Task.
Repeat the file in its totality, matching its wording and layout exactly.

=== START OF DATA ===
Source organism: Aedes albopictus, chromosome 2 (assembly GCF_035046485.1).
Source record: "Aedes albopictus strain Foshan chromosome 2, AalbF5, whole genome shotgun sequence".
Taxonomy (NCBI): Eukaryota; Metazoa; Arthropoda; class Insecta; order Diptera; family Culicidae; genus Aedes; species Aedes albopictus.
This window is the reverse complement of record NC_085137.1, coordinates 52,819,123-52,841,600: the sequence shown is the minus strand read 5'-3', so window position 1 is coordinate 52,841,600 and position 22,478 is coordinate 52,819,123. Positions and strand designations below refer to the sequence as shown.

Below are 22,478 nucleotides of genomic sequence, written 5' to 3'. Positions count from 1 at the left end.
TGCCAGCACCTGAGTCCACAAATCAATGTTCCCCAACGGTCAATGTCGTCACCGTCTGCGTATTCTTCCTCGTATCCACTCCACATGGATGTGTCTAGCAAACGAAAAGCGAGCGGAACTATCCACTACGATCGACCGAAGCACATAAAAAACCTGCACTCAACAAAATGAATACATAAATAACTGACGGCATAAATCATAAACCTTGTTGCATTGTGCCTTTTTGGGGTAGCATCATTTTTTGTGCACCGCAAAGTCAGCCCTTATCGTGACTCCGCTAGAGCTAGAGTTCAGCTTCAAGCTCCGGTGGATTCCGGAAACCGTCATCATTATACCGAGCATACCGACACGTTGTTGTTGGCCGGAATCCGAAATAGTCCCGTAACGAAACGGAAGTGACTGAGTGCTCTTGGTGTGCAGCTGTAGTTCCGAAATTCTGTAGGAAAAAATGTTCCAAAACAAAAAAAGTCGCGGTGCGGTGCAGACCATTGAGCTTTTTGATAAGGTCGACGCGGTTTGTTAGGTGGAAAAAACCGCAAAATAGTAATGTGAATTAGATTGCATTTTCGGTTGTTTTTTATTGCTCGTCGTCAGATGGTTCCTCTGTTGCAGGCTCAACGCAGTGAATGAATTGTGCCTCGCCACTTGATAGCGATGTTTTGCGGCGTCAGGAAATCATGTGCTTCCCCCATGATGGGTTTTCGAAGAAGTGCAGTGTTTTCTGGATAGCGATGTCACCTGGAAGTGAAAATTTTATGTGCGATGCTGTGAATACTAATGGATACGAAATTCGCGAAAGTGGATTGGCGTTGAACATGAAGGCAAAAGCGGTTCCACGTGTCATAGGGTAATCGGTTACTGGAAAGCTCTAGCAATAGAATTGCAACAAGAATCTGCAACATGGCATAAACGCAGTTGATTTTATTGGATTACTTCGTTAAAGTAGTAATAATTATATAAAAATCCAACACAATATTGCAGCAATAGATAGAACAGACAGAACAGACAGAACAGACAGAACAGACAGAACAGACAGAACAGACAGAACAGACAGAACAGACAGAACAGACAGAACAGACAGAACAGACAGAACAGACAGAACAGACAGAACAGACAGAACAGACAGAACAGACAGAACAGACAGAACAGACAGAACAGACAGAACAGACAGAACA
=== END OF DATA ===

Source organism: Aedes albopictus, chromosome 2 (assembly GCF_035046485.1).
Source record: "Aedes albopictus strain Foshan chromosome 2, AalbF5, whole genome shotgun sequence".
Taxonomy (NCBI): Eukaryota; Metazoa; Arthropoda; class Insecta; order Diptera; family Culicidae; genus Aedes; species Aedes albopictus.
This window is the reverse complement of record NC_085137.1, coordinates 52,819,123-52,841,600: the sequence shown is the minus strand read 5'-3', so window position 1 is coordinate 52,841,600 and position 22,478 is coordinate 52,819,123. Positions and strand designations below refer to the sequence as shown.

Below are 22,478 nucleotides of genomic sequence, written 5' to 3'. Positions count from 1 at the left end.
TGCCAGCACCTGAGTCCACAAATCAATGTTCCCCAACGGTCAATGTCGTCACCGTCTGCGTATTCTTCCTCGTATCCACTCCACATGGATGTGTCTAGCAAACGAAAAGCGAGCGGAACTATCCACTACGATCGACCGAAGCACATAAAAAACCTGCACTCAACAAAATGAATACATAAATAACTGACGGCATAAATCATAAACCTTGTTGCATTGTGCCTTTTTGGGGTAGCATCATTTTTTGTGCACCGCAAAGTCAGCCCTTATCGTGACTCCGCTAGAGCTAGAGTTCAGCTTCAAGCTCCGGTGGATTCCGGAAACCGTCATCATTATACCGAGCATACCGACACGTTGTTGTTGGCCGGAATCCGAAATAGTCCCGTAACGAAACGGAAGTGACTGAGTGCTCTTGGTGTGCAGCTGTAGTTCCGAAATTCTGTAGGAAAAAATGTTCCAAAACAAAAAAAGTCGCGGTGCGGTGCAGACCATTGAGCTTTTTGATAAGGTCGACGCGGTTTGTTAGGTGGAAAAAACCGCAAAATAGTAATGTGAATTAGATTGCATTTTCGGTTGTTTTTTATTGCTCGTCGTCAGATGGTTCCTCTGTTGCAGGCTCAACGCAGTGAATGAATTGTGCCTCGCCACTTGATAGCGATGTTTTGCGGCGTCAGGAAATCATGTGCTTCCCCCATGATGGGTTTTCGAAGAAGTGCAGTGTTTTCTGGATAGCGATGTCACCTGGAAGTGAAAATTTTATGTGCGATGCTGTGAATACTAATGGATACGAAATTCGCGAAAGTGGATTGGCGTTGAACATGAAGGCAAAAGCGGTTCCACGTGTCATAGGGTAATCGGTTACTGGAAAGCTCTAGCAATAGAATTGCAACAAGAATCTGCAACATGGCATAAACGCAGTTGATTTTATTGGATTACTTCGTTAAAGTAGTAATAATTATATAAAAATCCAACACAATATTGCAGCAATAGATAGAACAGACAGAACAGACAGAACAGACAGAACAGACAGAACAGACAGAACAGACAGAACAGACAGAACAGACAGAACAGACAGAACAGACAGAACAGACAGAACAGACAGAACAGACAGAACAGACAGAACAGACAGAACAGACAGAACAGACAGAACAGACAGAACAGACAGAACAGACAGAACA